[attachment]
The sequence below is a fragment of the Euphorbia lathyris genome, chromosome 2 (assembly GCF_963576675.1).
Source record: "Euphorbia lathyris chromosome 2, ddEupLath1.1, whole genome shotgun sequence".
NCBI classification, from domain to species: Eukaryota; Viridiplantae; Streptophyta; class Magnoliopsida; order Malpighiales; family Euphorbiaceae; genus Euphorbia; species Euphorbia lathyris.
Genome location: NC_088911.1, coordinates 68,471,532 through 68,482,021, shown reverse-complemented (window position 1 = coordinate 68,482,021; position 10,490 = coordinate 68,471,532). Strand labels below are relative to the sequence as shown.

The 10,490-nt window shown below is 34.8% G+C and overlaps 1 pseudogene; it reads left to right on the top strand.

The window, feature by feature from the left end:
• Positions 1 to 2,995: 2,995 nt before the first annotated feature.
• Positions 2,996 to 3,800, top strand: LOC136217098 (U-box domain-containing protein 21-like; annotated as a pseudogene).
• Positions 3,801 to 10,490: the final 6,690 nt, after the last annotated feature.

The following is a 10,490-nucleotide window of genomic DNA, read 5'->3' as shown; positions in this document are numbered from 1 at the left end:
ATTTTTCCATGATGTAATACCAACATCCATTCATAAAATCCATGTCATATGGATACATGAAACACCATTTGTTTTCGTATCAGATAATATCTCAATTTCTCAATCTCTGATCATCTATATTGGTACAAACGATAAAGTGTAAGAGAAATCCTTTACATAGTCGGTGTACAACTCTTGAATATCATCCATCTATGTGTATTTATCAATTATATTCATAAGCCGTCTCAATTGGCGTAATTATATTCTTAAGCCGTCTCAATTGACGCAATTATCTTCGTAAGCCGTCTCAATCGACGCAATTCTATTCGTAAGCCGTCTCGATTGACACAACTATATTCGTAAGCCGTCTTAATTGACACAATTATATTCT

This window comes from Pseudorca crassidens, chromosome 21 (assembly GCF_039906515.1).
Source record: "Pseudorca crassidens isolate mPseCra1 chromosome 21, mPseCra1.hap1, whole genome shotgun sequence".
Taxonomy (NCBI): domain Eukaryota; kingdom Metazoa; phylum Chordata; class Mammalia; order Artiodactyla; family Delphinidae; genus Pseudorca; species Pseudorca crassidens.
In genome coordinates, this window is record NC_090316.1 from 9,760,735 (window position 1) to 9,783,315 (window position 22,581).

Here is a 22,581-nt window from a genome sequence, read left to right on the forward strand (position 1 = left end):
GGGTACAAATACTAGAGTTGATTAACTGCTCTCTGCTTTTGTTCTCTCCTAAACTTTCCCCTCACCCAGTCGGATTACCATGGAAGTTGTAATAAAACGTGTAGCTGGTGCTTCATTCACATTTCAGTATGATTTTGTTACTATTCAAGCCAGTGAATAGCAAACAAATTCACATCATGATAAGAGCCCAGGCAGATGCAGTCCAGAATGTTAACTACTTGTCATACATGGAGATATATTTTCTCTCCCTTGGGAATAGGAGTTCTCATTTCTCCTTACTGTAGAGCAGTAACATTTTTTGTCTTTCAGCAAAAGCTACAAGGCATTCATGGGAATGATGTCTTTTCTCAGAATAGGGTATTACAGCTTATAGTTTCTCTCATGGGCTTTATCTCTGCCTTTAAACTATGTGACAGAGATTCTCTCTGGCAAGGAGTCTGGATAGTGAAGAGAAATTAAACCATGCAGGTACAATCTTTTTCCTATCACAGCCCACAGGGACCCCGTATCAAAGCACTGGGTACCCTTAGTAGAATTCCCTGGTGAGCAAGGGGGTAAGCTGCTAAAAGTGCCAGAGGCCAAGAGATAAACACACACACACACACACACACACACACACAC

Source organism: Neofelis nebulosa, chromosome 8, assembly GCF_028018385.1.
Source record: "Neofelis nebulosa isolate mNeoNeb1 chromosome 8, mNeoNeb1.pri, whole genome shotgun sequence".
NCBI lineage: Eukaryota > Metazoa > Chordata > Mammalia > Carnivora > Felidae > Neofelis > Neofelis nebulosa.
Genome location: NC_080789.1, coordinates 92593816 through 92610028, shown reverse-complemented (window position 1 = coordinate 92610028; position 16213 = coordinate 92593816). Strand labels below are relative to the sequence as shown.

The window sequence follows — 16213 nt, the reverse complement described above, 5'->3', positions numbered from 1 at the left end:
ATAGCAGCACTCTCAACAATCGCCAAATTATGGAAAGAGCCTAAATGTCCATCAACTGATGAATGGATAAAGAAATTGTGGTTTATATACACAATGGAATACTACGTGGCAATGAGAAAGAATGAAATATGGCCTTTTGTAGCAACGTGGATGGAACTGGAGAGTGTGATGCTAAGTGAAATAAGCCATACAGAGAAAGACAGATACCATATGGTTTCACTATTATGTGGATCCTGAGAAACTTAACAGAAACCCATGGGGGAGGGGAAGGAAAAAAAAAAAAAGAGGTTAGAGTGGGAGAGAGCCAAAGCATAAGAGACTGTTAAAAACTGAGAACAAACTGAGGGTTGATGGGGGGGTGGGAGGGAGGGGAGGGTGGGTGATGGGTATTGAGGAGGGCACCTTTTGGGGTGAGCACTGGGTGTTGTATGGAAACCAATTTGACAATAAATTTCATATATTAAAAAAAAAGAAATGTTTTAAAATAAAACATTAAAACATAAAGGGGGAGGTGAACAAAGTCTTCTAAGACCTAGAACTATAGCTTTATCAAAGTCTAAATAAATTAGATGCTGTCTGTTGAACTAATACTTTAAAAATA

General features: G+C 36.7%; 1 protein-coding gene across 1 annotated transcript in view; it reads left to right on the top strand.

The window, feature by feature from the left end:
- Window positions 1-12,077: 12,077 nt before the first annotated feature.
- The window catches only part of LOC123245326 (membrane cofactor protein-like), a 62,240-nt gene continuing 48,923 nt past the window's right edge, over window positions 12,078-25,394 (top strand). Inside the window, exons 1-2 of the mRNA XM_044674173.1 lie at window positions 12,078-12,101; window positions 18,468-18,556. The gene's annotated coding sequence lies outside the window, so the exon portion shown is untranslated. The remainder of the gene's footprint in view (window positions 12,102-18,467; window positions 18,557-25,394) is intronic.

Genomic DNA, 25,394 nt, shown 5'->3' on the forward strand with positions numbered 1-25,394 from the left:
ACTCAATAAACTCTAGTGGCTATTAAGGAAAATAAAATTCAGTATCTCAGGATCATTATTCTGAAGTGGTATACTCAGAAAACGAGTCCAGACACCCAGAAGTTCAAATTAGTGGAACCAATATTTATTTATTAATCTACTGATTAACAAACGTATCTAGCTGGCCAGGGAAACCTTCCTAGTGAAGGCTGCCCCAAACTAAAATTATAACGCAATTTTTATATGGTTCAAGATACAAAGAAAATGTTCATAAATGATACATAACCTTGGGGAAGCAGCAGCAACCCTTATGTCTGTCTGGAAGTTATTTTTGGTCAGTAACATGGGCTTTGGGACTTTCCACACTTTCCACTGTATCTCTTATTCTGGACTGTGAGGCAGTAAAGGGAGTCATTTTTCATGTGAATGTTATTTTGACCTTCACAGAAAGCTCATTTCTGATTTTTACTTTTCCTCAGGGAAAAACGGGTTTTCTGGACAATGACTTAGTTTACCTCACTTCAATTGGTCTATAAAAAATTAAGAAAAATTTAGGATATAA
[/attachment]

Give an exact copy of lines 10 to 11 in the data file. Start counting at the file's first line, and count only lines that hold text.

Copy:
The following is a 10,490-nucleotide window of genomic DNA, read 5'->3' as shown; positions in this document are numbered from 1 at the left end:
ATTTTTCCATGATGTAATACCAACATCCATTCATAAAATCCATGTCATATGGATACATGAAACACCATTTGTTTTCGTATCAGATAATATCTCAATTTCTCAATCTCTGATCATCTATATTGGTACAAACGATAAAGTGTAAGAGAAATCCTTTACATAGTCGGTGTACAACTCTTGAATATCATCCATCTATGTGTATTTATCAATTATATTCATAAGCCGTCTCAATTGGCGTAATTATATTCTTAAGCCGTCTCAATTGACGCAATTATCTTCGTAAGCCGTCTCAATCGACGCAATTCTATTCGTAAGCCGTCTCGATTGACACAACTATATTCGTAAGCCGTCTTAATTGACACAATTATATTCT